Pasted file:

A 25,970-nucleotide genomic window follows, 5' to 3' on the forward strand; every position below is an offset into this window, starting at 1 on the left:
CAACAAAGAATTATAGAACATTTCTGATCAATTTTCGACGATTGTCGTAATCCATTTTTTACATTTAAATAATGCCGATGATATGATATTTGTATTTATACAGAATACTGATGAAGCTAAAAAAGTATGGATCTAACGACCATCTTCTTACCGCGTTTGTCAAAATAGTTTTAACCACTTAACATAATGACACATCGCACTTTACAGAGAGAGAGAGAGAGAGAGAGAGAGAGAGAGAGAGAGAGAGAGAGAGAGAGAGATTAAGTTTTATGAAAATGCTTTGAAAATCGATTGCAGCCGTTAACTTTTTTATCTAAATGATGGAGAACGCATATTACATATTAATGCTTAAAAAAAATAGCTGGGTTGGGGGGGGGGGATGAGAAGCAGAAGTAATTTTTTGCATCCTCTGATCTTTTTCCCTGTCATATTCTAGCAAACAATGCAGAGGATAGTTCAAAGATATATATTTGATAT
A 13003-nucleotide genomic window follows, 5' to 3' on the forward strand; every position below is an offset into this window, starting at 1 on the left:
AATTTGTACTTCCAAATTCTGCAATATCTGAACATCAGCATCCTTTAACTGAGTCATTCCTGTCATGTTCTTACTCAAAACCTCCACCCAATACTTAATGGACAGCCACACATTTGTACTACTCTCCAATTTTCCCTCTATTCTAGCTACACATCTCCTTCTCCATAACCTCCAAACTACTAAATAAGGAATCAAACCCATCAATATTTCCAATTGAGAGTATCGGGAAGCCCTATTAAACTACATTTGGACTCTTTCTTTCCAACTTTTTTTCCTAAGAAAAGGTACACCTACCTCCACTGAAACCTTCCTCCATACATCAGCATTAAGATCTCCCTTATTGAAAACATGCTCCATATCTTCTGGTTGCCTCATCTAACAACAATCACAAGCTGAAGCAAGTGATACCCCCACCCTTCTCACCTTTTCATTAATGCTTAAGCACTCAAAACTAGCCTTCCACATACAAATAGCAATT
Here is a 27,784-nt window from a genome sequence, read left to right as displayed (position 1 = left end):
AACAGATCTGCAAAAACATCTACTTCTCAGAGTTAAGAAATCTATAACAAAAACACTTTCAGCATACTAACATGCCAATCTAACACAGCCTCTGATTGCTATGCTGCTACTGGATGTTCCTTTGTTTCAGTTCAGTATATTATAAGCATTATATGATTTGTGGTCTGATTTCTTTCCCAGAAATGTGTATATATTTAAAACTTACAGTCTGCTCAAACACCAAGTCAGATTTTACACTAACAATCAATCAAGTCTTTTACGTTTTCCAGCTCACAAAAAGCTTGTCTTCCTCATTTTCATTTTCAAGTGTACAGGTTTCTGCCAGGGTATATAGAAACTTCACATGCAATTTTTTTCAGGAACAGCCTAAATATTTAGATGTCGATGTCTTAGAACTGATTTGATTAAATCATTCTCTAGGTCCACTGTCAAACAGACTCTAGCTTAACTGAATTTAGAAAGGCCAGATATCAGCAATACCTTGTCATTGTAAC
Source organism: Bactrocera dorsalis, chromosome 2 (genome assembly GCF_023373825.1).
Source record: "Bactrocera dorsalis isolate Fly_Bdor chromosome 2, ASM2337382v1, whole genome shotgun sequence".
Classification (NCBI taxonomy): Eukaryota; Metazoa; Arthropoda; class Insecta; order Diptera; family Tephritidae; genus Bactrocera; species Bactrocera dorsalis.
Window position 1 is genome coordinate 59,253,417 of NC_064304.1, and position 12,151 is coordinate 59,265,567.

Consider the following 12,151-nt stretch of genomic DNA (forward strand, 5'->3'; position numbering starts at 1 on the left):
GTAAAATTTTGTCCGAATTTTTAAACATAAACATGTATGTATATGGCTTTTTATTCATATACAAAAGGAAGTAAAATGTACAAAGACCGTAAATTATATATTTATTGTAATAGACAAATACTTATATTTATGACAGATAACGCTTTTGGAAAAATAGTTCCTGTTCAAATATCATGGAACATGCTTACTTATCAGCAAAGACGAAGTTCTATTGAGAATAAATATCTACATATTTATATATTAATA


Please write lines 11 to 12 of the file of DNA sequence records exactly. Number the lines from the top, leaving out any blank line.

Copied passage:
Consider the following 12,151-nt stretch of genomic DNA (forward strand, 5'->3'; position numbering starts at 1 on the left):
GTAAAATTTTGTCCGAATTTTTAAACATAAACATGTATGTATATGGCTTTTTATTCATATACAAAAGGAAGTAAAATGTACAAAGACCGTAAATTATATATTTATTGTAATAGACAAATACTTATATTTATGACAGATAACGCTTTTGGAAAAATAGTTCCTGTTCAAATATCATGGAACATGCTTACTTATCAGCAAAGACGAAGTTCTATTGAGAATAAATATCTACATATTTATATATTAATA